With anger over the wanton slaying of Trayvon Martin still roiling African Americans in Sanford, Florida and across the nation, city leaders there have chosen a black man to head its police force.

Their choice is Cecil Smith, the deputy chief of the Elgin, Illinois, Police Department.  Smith, in January, 2008, was rewarded with the deputy chief’s rank after steady progress up the departmental ladder.  His upward journey began as a patrolman, twenty years earlier, in 1988.

Blackamericaweb.com was unable to reach Smith for comment.

Smith told The Orlando Sun Sentinel yesterday that he intended “to talk to my family” before making a decision to accept or reject the offer.  Yet in The Sun Sentinel article, however, Smith hinted that he is leaning toward accepting it.

“It’s going to be a challenge, but I believe in sitting down with the members of the community and working on these issues,” Smith said.

Sanford has limped along without a police chief since Spring, 20012, when William Lee, then its chief, decided against arresting George Zimmerman, the  killer of Trayvon Martin.  As a result of mounting protests, Lee was eventually fired.

Although the lead detective in the case strongly recommended arresting Zimmerman, Lee declined to do so, reportedly after meeting with the assailant’s father, a retired judge, at the Sanford Police headquarters.  The elder Zimmerman allegedly called Lee soon after his son shot and killed the unarmed teen and asked him to meet him at the headquarters.

After an insistent drumbeat of city, state and national protests, Zimmerman was eventually arrested and is currently free on $1 million bail.  His attorney, Mark O’Mara, yesterday appealed to the public for additional funds, saying that none are available for Zimmerman’s continued defense.  Thus far, Zimmerman’s friends and supporters have contributed some $314,000 for his defense and living expenses.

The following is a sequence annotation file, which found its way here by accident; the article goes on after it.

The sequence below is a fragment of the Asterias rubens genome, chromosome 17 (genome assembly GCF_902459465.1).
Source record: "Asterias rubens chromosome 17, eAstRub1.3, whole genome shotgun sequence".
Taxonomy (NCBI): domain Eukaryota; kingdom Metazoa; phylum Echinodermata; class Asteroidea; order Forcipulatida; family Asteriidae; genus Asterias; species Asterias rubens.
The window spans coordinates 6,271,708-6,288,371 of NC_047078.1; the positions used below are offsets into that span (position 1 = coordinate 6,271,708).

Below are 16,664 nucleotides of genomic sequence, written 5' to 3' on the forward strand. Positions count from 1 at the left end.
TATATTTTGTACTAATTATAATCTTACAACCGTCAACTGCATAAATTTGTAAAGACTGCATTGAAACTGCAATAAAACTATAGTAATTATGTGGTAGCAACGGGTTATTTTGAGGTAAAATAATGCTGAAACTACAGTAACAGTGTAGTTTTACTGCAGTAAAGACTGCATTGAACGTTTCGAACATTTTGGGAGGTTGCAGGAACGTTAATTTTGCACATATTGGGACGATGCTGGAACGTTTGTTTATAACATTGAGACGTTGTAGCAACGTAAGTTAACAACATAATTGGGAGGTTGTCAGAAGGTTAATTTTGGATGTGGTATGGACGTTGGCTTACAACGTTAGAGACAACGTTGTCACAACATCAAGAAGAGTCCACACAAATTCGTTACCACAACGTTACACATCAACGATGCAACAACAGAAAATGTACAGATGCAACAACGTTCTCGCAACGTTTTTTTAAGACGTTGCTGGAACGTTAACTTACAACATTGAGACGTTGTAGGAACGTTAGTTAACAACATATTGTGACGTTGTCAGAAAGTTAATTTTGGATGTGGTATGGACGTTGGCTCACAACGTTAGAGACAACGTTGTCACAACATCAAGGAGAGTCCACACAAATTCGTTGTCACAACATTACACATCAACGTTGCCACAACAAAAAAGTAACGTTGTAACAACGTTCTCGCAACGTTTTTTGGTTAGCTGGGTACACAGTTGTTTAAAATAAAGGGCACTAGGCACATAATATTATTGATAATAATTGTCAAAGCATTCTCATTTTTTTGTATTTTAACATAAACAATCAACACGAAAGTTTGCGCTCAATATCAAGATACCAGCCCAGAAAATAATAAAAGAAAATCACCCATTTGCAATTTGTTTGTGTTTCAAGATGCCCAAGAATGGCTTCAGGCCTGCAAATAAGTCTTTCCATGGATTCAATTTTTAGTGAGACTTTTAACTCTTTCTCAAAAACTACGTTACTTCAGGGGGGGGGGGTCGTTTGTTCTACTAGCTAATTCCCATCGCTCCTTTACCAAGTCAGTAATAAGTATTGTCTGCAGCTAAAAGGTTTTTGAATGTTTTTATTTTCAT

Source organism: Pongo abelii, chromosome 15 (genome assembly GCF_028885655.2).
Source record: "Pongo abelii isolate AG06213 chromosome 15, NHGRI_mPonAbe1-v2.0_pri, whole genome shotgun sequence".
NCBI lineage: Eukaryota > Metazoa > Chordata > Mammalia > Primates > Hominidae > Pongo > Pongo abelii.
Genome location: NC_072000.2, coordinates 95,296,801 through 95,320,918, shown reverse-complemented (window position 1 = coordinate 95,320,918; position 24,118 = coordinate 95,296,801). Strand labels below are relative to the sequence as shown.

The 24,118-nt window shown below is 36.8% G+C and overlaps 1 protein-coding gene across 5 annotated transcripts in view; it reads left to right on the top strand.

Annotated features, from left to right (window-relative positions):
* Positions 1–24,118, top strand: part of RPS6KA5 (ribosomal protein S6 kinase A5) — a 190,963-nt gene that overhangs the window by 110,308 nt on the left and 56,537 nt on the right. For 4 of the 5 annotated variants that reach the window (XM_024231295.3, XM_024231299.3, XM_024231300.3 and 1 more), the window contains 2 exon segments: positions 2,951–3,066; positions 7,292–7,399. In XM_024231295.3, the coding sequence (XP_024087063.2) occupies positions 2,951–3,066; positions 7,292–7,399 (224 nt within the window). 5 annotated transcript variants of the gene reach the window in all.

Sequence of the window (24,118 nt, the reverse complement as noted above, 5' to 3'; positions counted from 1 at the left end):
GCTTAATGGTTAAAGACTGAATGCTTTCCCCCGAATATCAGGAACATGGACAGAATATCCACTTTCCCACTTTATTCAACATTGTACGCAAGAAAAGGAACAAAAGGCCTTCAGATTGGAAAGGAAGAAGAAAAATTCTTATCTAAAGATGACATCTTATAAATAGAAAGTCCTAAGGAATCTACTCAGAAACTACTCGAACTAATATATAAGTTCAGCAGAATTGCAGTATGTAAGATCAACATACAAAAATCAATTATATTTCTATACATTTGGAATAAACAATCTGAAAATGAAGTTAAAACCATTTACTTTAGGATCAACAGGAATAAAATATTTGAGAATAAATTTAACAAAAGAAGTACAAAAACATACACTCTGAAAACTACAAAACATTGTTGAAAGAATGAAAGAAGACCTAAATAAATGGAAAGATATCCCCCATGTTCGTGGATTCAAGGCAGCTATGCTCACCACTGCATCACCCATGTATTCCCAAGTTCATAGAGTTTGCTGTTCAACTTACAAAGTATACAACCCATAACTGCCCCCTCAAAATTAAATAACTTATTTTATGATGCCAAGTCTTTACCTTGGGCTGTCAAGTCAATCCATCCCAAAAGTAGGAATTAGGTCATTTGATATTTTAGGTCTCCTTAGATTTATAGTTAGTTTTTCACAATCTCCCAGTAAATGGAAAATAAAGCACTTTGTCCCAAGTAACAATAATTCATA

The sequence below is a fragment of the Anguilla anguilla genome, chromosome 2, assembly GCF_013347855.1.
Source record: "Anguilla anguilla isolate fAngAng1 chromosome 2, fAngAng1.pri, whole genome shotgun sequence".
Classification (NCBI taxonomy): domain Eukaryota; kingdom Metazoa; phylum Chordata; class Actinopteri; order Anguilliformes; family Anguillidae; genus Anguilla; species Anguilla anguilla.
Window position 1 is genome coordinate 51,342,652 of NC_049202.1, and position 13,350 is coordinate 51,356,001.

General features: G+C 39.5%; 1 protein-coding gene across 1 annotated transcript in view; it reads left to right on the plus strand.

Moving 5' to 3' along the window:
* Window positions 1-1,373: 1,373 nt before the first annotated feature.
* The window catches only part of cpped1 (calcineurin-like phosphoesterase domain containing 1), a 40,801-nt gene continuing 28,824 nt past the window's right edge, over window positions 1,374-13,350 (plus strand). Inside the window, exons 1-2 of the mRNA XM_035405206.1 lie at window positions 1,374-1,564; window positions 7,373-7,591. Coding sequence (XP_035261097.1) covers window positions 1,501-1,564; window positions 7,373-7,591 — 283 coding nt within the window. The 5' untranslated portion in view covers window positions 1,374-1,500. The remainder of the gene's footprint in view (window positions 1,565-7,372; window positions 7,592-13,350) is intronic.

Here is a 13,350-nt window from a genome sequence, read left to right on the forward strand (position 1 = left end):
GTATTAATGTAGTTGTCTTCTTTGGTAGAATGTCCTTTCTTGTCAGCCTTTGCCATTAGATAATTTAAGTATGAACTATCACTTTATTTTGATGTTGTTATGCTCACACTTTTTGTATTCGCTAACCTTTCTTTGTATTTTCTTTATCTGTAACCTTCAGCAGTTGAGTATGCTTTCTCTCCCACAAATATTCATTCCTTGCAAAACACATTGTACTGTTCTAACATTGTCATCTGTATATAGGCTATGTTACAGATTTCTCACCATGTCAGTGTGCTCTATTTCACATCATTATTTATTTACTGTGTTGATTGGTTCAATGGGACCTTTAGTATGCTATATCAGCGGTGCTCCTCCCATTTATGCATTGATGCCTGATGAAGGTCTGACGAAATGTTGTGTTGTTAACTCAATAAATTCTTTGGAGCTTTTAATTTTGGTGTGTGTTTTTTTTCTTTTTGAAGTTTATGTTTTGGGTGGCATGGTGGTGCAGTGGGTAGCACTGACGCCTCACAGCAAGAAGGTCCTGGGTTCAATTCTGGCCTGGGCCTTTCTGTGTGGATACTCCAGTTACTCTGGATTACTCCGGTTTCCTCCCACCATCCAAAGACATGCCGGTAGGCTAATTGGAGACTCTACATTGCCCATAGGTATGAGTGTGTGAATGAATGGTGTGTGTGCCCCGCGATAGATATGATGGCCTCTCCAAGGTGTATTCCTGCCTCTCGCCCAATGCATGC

“What we really need now,” said Norton Bonaparte, the Sanford City Manager–who recently interview Smith, its mayor, city manager and police in a discussion with The Sun Sentinel–“is a police chief who not only has the confidence of the police officers, but one who has an excellent rapport with the community.”

In a Wednesday afternoon interview with BlackAmericaWeb.com, Bonaparte said, “what I would hope is that (Smith) would do his very best in bridging the communications gap between the Sanford Police department and segments of the community.”

When asked if Smith, in the wake of the Travvon Martin killing, should be expected to cut through the anger and distrust among African Americans and, presumably, other residents, Bonaparte replied, “that would be my aspiration for Mr. Smith.”

But what if Smith cannot accomplish that goal? Will he be fired? Bonaparte was asked.  “We’ll continue to work on it,” Bonaparte said.

For comment Wednesday afternoon, BlackAmericaWeb.com placed calls to a wide range of African American leaders, including Hilary Shelton, director of the NAACP’s Washington Office, its Florida State Conference, the senior minister of Sanford’s St. James AME Church and the Vice President of the National Progressive Baptist Convention.

None were available for comment before this article was posted.

(Photo: AP)

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